Noelle Acheson is a 10-year veteran of company analysis, corporate finance and fund management, and a member of CoinDesk's product team.
The following commentary originally appeared in CoinDesk Weekly, a custom-curated newsletter delivered every Sunday, exclusively to our subscribers.
On its own, the news isn't that important – 100 is, after all, just a number. But combine the two reports, and you unearth a development that could define the future of blockchain.
Hyperledger was created a year ago as a unifying "umbrella" for enterprise blockchain open-source development. Among the participants are blockchain companies (including R3), financial institutions and tech giants.
Its approach so far has been a mix of fusion and fragmentation. The blockchain Fabric was created by blending submissions from founding members IBM and Digital Asset to create a flexible enterprise solution. Hyperledger's explorer tool is the result of combining code from DTCC, IBM and Intel projects.
At the same time as it became open-source, Corda was submitted to Hyperledger, where it will join Fabric, Intel’s Sawtooth and other protocols. Each runs differently, and while all are designed to work with financial transactions, each was created with different criteria in mind.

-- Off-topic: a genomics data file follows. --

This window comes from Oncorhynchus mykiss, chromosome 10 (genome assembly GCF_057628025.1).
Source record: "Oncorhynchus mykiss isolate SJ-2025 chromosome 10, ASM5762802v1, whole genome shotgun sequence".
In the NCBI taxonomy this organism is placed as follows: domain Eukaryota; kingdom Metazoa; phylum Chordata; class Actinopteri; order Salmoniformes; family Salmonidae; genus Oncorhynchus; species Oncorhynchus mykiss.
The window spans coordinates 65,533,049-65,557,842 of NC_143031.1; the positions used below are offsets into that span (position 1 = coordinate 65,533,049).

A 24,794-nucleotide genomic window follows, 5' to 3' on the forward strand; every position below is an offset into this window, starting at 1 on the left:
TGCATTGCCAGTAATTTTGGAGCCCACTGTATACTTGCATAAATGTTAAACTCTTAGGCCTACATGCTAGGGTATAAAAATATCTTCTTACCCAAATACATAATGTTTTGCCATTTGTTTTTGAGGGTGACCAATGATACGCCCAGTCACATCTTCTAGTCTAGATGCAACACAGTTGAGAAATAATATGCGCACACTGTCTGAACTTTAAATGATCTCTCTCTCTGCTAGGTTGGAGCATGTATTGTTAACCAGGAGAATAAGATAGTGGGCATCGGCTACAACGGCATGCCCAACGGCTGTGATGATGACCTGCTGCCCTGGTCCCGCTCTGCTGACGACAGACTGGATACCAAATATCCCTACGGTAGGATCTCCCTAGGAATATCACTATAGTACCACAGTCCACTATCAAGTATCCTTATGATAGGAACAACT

So it's logical to wonder whether Hyperledger will apply the unification or fragmentation approach to its newest submission.
Will Corda be incorporated into Fabric or Sawtooth? Or will "components" be stripped out to interact with other solutions?
To see where this could go, we need to step back and look at the open-source business model.
R3 will no doubt charge for related services such as security layers and consulting, and may develop proprietary apps that it can sell to clients.
It therefore needs to be intimately familiar with the underlying protocol, in order to build on it and commercialize the result. R3 is unlikely to consent to the fragmentation of Corda for broader application, or to the technology being incorporated into another protocol (although it probably wouldn’t object to the other way around).
Hyperledger is a not-for-profit group set up and run by the Linux foundation. Their roles are similar: to foster the development of their communities, encourage standardization and add a layer of governance. The foundation has over 200 members, and as well as shepherding Linux, it has a long list of “collaborative projects”.
Hyperledger has already started down that path.
No one blockchain
But as Hyperledger continues to grow, its members’ interests will spread and diverge. The idea of one blockchain for all becomes less feasible, and the necessary investment less practical.
Unlike with the Internet, we probably won’t end up with one technology standard in the blockchain space, however modular. And that may not be not a bad thing.
Instead of creating a hive of ecosystems competing for talent and users, the initial chaos is more likely to encourage innovation and open up virtually unlimited flexibility.
We're already beginning to see the emergence of a sector in which different solutions are starting to think about how to interact with each other.
We are getting a glimpse what the future of blockchain will look like.
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